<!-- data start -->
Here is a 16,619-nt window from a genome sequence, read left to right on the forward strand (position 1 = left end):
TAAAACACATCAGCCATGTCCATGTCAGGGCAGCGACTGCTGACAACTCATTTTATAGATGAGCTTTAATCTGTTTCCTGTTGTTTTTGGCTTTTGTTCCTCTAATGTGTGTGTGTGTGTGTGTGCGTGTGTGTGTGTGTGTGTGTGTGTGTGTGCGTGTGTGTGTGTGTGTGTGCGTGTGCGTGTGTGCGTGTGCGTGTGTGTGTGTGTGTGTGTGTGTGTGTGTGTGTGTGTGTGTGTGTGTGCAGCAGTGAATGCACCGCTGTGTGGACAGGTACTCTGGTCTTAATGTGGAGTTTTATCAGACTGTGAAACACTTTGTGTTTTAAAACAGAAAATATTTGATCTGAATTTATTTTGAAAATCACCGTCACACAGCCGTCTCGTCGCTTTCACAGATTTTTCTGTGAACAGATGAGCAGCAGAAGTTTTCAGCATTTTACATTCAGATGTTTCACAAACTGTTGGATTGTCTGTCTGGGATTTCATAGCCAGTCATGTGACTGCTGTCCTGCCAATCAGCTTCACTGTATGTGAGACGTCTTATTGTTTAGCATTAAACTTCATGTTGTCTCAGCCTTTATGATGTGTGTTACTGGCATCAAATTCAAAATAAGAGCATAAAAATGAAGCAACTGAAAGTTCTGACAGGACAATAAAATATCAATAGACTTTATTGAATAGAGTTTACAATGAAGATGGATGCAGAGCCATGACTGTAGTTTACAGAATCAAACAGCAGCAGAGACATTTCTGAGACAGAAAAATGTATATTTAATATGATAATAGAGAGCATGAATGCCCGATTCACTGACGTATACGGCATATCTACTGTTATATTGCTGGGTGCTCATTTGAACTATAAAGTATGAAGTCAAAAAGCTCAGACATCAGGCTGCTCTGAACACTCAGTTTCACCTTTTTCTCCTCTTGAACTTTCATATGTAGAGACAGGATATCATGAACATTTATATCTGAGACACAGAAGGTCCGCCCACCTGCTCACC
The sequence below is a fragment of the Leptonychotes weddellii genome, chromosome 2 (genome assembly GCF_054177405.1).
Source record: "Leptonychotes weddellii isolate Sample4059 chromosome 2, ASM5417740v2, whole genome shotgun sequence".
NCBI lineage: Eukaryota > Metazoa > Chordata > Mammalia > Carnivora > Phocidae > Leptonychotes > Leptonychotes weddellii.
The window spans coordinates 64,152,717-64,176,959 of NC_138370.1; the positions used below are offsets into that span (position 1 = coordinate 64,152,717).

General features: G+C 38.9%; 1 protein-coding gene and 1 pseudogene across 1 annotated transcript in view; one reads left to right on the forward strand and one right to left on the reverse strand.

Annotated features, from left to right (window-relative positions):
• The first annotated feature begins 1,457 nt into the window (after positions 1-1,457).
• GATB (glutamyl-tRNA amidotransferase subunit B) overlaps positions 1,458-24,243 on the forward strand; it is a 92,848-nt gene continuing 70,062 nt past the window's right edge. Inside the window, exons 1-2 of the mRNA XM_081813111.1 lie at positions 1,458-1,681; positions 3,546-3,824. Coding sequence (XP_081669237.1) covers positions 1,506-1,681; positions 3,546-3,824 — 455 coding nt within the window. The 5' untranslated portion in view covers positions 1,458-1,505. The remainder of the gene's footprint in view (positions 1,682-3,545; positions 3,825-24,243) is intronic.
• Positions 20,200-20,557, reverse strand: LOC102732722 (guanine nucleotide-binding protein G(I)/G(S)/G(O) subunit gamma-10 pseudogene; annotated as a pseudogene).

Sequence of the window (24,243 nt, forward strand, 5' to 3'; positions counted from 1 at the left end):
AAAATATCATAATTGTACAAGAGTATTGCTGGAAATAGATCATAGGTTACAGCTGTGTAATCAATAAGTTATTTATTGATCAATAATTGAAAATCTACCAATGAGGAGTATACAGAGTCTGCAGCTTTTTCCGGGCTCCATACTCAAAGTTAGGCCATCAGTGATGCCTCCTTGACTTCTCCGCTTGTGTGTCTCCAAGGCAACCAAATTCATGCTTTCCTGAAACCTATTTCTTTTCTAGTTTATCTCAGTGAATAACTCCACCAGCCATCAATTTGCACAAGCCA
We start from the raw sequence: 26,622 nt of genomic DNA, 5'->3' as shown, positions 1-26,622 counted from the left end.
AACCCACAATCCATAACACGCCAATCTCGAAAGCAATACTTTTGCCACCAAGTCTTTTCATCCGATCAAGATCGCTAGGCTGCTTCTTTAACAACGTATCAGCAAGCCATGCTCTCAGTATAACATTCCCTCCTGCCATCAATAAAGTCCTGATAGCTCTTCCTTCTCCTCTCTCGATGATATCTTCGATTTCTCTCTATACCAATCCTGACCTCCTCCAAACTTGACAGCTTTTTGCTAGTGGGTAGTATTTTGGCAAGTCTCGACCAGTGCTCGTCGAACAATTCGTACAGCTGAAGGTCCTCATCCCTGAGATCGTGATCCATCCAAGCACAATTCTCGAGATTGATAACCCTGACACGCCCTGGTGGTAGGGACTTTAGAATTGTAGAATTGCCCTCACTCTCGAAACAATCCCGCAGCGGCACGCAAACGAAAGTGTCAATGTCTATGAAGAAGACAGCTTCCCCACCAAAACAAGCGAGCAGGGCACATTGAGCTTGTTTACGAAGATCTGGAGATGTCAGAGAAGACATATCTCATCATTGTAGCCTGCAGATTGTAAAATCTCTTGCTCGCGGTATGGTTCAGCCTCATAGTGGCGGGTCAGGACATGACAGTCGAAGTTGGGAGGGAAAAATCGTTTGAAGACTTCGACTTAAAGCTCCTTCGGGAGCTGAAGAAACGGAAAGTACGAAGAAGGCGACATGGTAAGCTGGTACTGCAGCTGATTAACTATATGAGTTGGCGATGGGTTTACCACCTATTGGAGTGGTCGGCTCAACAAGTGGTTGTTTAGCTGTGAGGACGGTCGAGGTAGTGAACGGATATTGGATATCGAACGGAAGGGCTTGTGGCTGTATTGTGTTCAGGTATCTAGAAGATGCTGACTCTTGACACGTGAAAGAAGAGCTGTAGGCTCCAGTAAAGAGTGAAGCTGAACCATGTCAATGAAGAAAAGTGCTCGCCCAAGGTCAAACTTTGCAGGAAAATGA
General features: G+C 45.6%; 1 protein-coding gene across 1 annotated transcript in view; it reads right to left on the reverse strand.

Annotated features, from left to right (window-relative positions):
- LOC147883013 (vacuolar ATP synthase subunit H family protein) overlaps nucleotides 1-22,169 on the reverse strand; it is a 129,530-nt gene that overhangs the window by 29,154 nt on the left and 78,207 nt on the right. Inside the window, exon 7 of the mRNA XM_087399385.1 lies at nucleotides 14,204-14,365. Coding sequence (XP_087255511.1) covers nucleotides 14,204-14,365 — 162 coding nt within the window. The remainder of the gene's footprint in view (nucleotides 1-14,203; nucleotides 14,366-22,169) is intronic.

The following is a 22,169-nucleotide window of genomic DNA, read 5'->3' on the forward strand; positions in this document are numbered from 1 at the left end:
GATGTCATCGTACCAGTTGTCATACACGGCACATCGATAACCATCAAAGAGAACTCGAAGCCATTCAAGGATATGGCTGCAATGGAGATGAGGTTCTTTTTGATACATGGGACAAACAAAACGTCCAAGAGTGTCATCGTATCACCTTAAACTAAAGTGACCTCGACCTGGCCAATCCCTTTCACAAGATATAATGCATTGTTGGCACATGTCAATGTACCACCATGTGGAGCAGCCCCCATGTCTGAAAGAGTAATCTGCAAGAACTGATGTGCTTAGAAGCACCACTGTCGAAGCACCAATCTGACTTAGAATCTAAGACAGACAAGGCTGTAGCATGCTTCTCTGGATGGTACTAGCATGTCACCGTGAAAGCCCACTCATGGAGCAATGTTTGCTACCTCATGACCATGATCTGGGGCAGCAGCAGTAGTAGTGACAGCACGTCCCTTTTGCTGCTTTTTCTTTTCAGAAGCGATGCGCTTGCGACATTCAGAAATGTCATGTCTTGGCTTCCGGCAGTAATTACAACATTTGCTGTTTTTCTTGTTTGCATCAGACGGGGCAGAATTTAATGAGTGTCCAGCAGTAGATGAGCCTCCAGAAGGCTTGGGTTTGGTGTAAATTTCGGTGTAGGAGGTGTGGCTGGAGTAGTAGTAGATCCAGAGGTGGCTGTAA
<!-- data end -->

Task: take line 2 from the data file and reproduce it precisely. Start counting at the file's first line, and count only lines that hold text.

TAAAACACATCAGCCATGTCCATGTCAGGGCAGCGACTGCTGACAACTCATTTTATAGATGAGCTTTAATCTGTTTCCTGTTGTTTTTGGCTTTTGTTCCTCTAATGTGTGTGTGTGTGTGTGTGCGTGTGTGTGTGTGTGTGTGTGTGTGTGTGCGTGTGTGTGTGTGTGTGTGCGTGTGCGTGTGTGCGTGTGCGTGTGTGTGTGTGTGTGTGTGTGTGTGTGTGTGTGTGTGTGTGTGTGTGCAGCAGTGAATGCACCGCTGTGTGGACAGGTACTCTGGTCTTAATGTGGAGTTTTATCAGACTGTGAAACACTTTGTGTTTTAAAACAGAAAATATTTGATCTGAATTTATTTTGAAAATCACCGTCACACAGCCGTCTCGTCGCTTTCACAGATTTTTCTGTGAACAGATGAGCAGCAGAAGTTTTCAGCATTTTACATTCAGATGTTTCACAAACTGTTGGATTGTCTGTCTGGGATTTCATAGCCAGTCATGTGACTGCTGTCCTGCCAATCAGCTTCACTGTATGTGAGACGTCTTATTGTTTAGCATTAAACTTCATGTTGTCTCAGCCTTTATGATGTGTGTTACTGGCATCAAATTCAAAATAAGAGCATAAAAATGAAGCAACTGAAAGTTCTGACAGGACAATAAAATATCAATAGACTTTATTGAATAGAGTTTACAATGAAGATGGATGCAGAGCCATGACTGTAGTTTACAGAATCAAACAGCAGCAGAGACATTTCTGAGACAGAAAAATGTATATTTAATATGATAATAGAGAGCATGAATGCCCGATTCACTGACGTATACGGCATATCTACTGTTATATTGCTGGGTGCTCATTTGAACTATAAAGTATGAAGTCAAAAAGCTCAGACATCAGGCTGCTCTGAACACTCAGTTTCACCTTTTTCTCCTCTTGAACTTTCATATGTAGAGACAGGATATCATGAACATTTATATCTGAGACACAGAAGGTCCGCCCACCTGCTCACC